Chess Players: The Need To Feed The Brain During Tournaments

In a game of chess, since the brain is the main organ that is used, it must of course also be “fed” with oxygen and energy. A professional or just a novice taking online chess lessons for beginners, chess players should be aware that the brain needs energy to properly function. No wonder many players suffer from lack of concentration as soon as there is too little oxygen in the room or as soon as their energy starts to burn out. In this post, let’s take a look at the energy needs of the brain in order to function well in tournaments.

Game of chess – The brain in action needs carbohydrates for energy

A nutritionist said it was nothing more than glucose, which the brain needs to work at full speed. Glucose (blood sugar), colloquially known as dextrose, is absorbed through food (especially carbohydrate-rich). The hormone insulin regulates the glucose balance, but only on the side. Accordingly, it makes sense that many players treat themselves to a piece of cake or fruit (contains fructose) during a game. The body converts these sugars into glucose.

The brain is responsible for the fact that during a game of chess we get stressed (some more, others less), the heart rate increases and the metabolic rate can multiply. Energy is released, so sugar, and we learn here that dextrose can be a good thing during chess to balance energy needs. But this is only a short-term measure during the game, as the effect quickly dissipates and the body immediately requests new energy. So it is not surprising that the world champion avoids direct sugar intake and prefers more protein-rich energy.

How much glucose or sugary food should a chess player consume during a game to keep the brain’s high energy demands constant?

A game of chess lasts several hours, not to mention the tournaments in which you play double rounds. Chess players have found that it becomes very difficult to concentrate on the game from the fourth hour at the latest because it needs more energy which one can get from carbohydrates.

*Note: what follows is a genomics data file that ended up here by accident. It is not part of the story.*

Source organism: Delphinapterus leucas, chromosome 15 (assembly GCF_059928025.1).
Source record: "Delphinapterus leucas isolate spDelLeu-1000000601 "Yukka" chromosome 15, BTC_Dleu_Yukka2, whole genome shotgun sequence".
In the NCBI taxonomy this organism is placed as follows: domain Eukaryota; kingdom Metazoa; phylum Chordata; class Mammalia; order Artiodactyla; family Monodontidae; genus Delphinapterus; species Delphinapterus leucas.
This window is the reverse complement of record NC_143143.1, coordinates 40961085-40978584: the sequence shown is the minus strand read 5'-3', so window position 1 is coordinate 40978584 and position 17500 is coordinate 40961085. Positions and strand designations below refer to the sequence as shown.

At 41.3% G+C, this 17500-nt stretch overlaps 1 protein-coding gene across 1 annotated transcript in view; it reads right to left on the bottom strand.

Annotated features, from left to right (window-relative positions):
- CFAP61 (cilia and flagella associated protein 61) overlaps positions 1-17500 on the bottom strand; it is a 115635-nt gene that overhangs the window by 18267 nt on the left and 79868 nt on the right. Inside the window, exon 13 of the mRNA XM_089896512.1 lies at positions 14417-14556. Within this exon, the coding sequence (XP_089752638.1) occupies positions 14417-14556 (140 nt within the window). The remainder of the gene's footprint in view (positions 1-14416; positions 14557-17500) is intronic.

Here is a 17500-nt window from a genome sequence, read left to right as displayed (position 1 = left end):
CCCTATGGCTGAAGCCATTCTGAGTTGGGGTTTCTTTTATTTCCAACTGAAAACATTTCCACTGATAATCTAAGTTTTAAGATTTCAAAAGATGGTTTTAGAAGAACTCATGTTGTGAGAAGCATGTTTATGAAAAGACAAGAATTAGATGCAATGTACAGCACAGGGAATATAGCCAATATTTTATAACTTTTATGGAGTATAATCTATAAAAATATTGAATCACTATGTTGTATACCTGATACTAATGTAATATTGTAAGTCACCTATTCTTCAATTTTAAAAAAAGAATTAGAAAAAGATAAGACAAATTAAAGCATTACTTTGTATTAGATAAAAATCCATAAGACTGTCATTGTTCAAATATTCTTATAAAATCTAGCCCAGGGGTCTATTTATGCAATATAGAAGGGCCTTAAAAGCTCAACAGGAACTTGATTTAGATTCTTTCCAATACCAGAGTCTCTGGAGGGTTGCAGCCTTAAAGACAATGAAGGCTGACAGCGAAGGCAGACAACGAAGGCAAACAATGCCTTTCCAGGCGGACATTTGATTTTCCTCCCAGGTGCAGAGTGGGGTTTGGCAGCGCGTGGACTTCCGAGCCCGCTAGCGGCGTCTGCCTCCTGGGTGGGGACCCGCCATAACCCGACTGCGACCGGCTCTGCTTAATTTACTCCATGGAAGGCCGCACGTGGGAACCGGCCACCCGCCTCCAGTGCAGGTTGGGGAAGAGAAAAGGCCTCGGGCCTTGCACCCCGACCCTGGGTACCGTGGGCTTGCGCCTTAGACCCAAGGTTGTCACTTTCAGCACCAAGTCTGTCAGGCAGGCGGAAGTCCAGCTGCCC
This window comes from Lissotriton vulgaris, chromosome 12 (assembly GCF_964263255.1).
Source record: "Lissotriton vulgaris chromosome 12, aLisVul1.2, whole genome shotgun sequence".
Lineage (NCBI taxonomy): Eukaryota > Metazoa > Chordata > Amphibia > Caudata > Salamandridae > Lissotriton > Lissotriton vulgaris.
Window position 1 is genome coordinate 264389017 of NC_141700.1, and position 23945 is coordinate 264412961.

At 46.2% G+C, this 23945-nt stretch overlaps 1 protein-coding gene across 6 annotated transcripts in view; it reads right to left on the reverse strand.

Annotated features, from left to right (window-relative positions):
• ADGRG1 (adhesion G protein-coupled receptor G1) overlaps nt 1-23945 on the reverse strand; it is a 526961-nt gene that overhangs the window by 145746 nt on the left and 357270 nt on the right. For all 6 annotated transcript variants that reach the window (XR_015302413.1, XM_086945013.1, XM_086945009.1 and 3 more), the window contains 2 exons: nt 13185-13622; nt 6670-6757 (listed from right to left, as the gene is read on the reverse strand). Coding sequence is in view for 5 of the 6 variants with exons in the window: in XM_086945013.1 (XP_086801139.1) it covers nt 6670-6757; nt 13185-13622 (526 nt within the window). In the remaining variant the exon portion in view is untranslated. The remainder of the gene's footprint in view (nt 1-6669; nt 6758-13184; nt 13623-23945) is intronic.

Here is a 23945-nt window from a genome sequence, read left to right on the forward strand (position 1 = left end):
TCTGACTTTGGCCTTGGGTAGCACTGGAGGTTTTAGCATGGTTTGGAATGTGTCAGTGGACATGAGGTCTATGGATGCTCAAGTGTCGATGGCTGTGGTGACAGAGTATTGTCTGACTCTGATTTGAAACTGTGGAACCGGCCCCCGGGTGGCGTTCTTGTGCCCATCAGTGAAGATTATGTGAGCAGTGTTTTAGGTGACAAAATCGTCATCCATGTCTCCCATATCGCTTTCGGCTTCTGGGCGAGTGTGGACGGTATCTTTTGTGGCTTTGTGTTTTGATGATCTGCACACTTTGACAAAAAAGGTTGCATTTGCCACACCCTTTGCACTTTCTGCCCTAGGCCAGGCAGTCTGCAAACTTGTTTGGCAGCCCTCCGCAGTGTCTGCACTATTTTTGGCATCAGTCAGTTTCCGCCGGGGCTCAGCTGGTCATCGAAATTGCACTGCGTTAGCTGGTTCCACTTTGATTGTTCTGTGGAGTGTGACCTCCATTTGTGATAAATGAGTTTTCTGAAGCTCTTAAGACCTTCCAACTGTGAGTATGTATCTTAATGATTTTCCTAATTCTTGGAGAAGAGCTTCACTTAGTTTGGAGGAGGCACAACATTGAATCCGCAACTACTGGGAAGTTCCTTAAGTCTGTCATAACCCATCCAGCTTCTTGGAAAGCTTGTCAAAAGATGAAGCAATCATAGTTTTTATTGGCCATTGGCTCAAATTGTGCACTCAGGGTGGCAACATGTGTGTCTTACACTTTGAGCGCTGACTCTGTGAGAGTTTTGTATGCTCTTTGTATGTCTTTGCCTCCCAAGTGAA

From a chemical point of view, carbohydrates are just chains of sugar molecules. Above all, they supply our muscles with the necessary energy. In the muscle cells, certain enzymes combine sugar with oxygen. It is “burned” to a certain extent and energy is thus generated. The body first accesses the sugar circulating in the blood, and later, with greater exertion, the sugar stores in the muscles or liver.

Chess players are not ultra runners and the physical exertion during a single game is relatively manageable. But in a longer tournament or at the end of a game, the brain also takes its toll. If you lose concentration, a (half) banana, trail mix (nuts, raisins), and/or a juice spritzer will help.

Carbohydrates can be taken in a little more before a competition and also in sugar form for a short time to combat lack of concentration. The body can use the following carbohydrate sources well because they slowly pass through the intestines into the blood: Legumes, potatoes, brown rice, and wholemeal bread.

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After the explanations, it could be concluded that chess players should try taking glucose regularly during the game. Chess players may consume a few packs of “Dextro Energy”. Carbohydrate-rich food is needed between the games, i.e. pasta, potatoes, etc. The same applies to breakfast: muesli, jam, something sweet like Nutella, etc. Since the performance of the brain during a chess game is immensely high and not comparable to everyday activity, the energy intake must also be much higher than in everyday life.